Before you sign on the dotted line, know what it will cost to cancel the deal
One number to look for in a contract? The cost of getting out. Early termination fees for cable service, cellphone plans, and other contracts generally offer escape doors from commitments for much greater amounts. Still, you may have assumed the penalty would be lighter, or that you could walk away if you had good reason. But a contract is binding, whether you find a better deal, lose your job, or run into financial calamity. Refusing to pay could result in bills going to collection, which is noted on your credit report for seven years. So before you sign, know what it costs to nix the deal.
But the fee “should bear some relation to the actual cost that the company is incurring,’’ said John Villafranco, a consumer law expert.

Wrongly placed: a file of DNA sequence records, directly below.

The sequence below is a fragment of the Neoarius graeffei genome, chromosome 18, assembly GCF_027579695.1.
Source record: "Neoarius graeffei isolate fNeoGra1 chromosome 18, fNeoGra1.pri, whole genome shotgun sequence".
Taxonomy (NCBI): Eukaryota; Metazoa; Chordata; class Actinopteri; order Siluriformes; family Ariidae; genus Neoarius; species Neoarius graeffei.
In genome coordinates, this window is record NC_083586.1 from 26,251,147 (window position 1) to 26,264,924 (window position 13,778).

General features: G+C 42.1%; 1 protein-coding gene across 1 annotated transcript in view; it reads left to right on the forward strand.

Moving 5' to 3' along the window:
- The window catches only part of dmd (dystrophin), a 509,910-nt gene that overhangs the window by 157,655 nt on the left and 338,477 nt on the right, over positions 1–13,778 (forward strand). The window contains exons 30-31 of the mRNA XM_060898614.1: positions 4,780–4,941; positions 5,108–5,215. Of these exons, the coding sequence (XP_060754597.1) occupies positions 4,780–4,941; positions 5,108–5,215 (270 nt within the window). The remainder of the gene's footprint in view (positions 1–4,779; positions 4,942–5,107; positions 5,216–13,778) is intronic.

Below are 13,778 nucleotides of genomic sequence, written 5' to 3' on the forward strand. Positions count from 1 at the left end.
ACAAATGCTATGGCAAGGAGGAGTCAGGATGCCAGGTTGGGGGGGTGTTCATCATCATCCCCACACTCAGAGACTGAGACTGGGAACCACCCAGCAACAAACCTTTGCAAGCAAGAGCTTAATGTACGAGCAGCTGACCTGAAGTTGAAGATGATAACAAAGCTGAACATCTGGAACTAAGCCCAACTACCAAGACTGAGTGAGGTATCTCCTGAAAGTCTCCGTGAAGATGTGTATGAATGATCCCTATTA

Early termination fees are usually prorated, too, meaning they decline the further along in the contract you are.
You may also be able to avoid fees if there is a significant change in services. For instance, many consumers were upset when T-Mobile said it would start charging for paper statements. T-Mobile ultimately abandoned the idea, but it’s the type of scenario where you might have grounds to request a waiver on an early termination fee, Dworsky said. Contracts often contain language that allow companies to make minor changes, however.
State laws may provide some protection. With apartment leases, for example, most states require landlords to try and rent out a unit before moving to collect what’s left on a lease.
In Massachusetts, you can cancel a gym membership if you move and there isn’t another gym within 25 miles.
Candice Choi is a personal finance writer for the Associated Press.